Poison centers have recently received an increase in monthly calls related to e-cigarette liquids containing nicotine, the Centers for Disease Control and Prevention (CDC) reported in a study published Friday.
Poison centers received 215 calls in February, up from one call in September 2010, when new codes were first added to capture calls specific to e-cigarettes. More than half of those calls involved children under age five, researchers found. A contributing factor to the rise in poisonings is that e-cigarette liquids come in flavors that are appealing to children, but are currently not required to be childproof, CDC Director Tom Frieden, MD, MPH, said.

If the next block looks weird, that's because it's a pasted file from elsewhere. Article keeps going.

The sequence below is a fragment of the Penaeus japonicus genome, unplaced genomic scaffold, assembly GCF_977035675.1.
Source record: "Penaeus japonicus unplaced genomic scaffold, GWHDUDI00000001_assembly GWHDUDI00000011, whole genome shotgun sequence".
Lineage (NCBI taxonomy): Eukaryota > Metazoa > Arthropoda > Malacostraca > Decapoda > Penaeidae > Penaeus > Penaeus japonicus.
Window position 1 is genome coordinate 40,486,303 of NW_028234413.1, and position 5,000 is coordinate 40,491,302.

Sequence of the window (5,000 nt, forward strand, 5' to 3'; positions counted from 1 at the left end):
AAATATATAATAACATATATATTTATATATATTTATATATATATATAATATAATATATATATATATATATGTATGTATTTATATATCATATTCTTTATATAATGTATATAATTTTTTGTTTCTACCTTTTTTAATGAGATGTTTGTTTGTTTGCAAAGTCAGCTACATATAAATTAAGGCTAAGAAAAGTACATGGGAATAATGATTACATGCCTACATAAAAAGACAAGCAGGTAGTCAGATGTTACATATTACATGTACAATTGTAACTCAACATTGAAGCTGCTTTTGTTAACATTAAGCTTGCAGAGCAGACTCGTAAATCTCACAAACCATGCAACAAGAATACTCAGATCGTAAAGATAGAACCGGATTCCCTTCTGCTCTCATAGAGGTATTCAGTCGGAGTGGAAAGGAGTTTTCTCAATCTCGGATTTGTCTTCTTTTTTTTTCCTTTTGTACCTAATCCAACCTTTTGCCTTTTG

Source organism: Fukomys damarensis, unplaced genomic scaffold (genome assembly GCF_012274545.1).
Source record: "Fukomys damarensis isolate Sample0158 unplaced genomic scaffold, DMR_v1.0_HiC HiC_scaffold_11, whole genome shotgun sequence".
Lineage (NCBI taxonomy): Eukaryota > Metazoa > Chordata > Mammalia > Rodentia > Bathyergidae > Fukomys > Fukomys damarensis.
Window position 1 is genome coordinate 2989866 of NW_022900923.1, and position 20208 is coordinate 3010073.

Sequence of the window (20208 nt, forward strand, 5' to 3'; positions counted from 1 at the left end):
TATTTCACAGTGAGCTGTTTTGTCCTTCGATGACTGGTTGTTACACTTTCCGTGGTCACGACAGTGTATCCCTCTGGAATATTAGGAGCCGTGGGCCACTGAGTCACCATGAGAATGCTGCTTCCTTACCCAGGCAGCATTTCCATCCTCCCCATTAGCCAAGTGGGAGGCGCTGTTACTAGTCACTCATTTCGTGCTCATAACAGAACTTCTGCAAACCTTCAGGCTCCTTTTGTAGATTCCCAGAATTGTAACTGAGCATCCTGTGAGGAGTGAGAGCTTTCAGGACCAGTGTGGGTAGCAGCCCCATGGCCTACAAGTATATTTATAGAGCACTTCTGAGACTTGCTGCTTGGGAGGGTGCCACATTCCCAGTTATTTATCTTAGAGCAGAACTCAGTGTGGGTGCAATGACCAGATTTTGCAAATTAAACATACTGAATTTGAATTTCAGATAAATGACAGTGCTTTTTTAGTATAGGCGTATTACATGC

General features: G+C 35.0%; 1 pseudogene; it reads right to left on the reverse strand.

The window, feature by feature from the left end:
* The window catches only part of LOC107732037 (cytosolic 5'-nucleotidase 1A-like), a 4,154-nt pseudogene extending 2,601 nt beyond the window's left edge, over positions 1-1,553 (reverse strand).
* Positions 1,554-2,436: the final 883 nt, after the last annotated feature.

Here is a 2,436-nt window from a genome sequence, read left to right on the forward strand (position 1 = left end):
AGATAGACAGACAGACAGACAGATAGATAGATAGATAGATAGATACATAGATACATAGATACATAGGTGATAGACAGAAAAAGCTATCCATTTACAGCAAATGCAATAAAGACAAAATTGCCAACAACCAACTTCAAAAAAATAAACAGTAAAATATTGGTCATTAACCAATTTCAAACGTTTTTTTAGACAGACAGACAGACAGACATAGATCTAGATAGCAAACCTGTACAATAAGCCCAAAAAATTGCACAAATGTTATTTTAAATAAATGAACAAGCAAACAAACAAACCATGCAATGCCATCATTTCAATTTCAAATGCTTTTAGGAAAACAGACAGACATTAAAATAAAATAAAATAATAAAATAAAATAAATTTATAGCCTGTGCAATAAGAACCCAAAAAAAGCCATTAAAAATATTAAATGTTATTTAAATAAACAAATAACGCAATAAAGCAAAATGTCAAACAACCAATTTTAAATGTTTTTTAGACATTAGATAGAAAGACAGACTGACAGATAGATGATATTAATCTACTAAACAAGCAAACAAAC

According to CDC, poisoning from liquid nicotine used in e-cigarettes can occur by ingestion, inhalation, or absorption through the skin or eyes, and can cause adverse health effects including vomiting, nausea, and eye irritation.
CDC urges healthcare providers, the public health community, e-cigarette companies and distributors, and the public to be aware of the potential health risks related to e-cigarettes.
“Developing strategies to monitor and prevent future poisonings is critical given the rapid increase in e-cigarette-related poisonings,” the agency stated.